Well, I guess we now see exactly how bright you are.

    1) AOL's headquarters are in Dulles, VA (Sterling, VA if you want to get picky). Loudon County.

    2) Not only that, Anne Arundel county is in Maryland, not Virginia.

    3) And last, sorry, no. Cops need a court order to get info out of AOL. Noone can just walk up and take any information they want, cop or not.

    Sure, if you want, go ahead and dredge up AOL's past transgressions and claim they're still valid today. But I could just as easily say all the British are bastards cause they want to tax the hell out of us Americans. Sure, it happened some time ago, but it's no longer true.

  • Not entirely true. If you read the article it is slim on actual cases where the warrant does succeed in finding criminal activity. It also states that the local law enforcement office acts as a proxy for other law enforcement offices around the US. Ask yourself what it takes to get them to do that, a phone call, letter, warrant in the requesting agencies jurisdiction? The article also states that fishing expeditions using John Doe warrants going after people suspected of behavior unfriendly to a lawyered up corporations were honored resulting in loss of livlihood and/or corporate reprogramming sessions.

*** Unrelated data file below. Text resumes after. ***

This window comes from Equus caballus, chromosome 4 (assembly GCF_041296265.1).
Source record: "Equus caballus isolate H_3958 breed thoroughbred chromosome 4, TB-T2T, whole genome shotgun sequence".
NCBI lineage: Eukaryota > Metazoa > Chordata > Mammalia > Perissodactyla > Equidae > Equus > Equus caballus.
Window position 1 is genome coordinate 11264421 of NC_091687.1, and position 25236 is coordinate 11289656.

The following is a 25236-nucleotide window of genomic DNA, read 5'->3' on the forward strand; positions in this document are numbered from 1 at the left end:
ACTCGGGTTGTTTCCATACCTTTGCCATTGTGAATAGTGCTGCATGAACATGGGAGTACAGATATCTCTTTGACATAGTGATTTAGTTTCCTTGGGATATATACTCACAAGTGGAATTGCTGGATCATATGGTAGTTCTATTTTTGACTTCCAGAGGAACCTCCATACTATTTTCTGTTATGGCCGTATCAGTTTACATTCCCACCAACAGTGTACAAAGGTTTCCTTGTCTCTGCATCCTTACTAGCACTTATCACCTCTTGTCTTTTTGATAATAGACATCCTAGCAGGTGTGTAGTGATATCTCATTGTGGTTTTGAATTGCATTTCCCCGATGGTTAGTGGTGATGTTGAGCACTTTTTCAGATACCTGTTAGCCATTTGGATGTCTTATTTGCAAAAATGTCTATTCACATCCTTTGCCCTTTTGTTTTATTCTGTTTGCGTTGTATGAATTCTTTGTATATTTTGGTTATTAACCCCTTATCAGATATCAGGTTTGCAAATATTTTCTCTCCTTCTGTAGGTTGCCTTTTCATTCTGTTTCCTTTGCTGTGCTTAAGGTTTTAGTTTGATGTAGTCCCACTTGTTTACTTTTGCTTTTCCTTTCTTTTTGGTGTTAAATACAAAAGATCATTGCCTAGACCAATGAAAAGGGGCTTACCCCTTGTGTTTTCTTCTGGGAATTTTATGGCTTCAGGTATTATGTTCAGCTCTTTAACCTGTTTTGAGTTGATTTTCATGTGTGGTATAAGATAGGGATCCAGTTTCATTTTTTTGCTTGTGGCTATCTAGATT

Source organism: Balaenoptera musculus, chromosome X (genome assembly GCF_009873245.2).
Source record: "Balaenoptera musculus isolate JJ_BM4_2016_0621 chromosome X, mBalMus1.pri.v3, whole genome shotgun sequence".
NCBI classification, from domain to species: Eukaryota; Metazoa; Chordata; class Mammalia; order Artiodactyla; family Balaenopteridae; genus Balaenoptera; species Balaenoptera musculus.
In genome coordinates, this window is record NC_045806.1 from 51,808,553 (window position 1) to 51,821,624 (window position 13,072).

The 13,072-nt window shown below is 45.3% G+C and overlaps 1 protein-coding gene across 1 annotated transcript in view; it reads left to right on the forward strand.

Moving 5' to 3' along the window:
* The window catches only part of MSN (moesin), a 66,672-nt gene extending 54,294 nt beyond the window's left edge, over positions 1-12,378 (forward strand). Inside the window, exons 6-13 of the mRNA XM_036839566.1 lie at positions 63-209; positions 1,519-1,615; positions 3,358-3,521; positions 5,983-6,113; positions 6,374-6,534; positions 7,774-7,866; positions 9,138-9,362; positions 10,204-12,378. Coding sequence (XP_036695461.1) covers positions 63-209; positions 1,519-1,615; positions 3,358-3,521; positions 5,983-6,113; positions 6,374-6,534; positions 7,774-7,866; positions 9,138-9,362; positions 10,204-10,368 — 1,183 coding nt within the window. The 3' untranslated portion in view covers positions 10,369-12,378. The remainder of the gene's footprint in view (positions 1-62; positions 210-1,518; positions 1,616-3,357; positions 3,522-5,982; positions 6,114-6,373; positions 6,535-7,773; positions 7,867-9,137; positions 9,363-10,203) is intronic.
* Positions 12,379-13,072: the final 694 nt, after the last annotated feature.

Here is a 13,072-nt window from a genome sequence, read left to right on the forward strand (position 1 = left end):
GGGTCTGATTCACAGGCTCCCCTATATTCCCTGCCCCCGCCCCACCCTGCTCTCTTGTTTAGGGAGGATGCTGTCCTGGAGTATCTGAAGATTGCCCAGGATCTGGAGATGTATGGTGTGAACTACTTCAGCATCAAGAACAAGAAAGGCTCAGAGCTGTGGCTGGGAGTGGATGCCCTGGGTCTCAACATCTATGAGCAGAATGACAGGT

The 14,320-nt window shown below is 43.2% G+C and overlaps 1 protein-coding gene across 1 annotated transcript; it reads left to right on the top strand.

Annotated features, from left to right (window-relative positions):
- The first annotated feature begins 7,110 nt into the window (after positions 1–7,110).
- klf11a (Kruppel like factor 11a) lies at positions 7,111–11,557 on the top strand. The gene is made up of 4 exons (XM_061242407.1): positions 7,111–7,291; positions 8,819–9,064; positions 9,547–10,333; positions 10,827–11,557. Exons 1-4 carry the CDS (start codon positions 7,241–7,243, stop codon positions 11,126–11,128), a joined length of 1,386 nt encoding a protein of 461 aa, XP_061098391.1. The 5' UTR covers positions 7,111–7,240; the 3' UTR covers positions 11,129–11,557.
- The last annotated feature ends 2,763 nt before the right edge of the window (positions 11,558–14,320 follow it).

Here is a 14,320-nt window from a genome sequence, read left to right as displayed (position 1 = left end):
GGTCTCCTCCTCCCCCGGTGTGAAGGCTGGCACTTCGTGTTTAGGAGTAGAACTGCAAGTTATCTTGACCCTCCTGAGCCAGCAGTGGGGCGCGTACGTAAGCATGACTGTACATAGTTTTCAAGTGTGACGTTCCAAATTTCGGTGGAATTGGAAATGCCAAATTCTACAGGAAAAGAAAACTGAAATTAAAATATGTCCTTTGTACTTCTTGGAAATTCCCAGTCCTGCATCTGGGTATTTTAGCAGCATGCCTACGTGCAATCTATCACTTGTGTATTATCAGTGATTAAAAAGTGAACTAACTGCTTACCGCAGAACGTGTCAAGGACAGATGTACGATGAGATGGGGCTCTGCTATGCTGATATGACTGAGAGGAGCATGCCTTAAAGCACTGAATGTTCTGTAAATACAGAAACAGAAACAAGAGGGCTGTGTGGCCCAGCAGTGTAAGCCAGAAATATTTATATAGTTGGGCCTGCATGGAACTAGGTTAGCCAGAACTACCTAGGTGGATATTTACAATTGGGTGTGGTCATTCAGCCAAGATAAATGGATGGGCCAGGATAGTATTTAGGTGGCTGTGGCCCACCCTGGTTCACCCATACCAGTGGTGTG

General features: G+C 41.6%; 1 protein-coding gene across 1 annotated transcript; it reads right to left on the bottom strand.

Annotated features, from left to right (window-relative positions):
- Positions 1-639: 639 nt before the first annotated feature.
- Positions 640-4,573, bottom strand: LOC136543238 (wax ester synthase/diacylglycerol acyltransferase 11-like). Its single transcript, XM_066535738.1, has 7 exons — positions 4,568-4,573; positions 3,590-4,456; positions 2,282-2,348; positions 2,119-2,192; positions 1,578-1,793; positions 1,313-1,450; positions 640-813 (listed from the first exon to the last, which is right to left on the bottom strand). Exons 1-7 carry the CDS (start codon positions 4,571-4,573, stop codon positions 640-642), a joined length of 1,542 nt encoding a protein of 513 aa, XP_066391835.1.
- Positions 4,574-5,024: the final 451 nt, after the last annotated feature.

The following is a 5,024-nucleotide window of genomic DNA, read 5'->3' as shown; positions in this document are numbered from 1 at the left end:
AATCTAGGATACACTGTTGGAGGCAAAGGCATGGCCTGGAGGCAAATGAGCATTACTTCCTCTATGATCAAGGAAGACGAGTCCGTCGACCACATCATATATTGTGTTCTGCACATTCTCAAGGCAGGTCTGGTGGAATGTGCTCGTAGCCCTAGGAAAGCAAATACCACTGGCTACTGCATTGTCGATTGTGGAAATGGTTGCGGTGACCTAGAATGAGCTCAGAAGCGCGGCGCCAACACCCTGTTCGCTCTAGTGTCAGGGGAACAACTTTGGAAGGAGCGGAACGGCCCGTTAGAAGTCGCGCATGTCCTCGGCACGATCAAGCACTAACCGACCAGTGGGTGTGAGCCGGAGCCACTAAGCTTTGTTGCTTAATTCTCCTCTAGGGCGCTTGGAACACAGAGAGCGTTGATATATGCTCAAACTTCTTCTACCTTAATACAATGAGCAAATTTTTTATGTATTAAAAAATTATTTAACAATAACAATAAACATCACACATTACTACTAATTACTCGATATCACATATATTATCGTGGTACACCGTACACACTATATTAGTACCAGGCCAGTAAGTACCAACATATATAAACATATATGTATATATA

The buzz (meaning I have memory of it but no documentation) was also that AOL was in the news a few years ago when it gave the FBI files that were allegedly child pornography. The files, however, were encrypted and the FBI couldn't open them. An almost funny story, except when you stop to think about it. The buzz was that there were no warrants and that AOL monitored and gave up copied files based on a FBI request. AOL took some heat for that in some groups, but because all actions were under the ruberic of 'stopping child porn' many people were willing to overlook it. That ruberic has been the magic phrase every since and was the rallying cry for the CDA (Communications Decency Act). AOL, unwittingly or not, sets precidents for how far privacy can be ignored and I wouldn't be surprized if they are cited as examples in internet privacy legal actions in the future.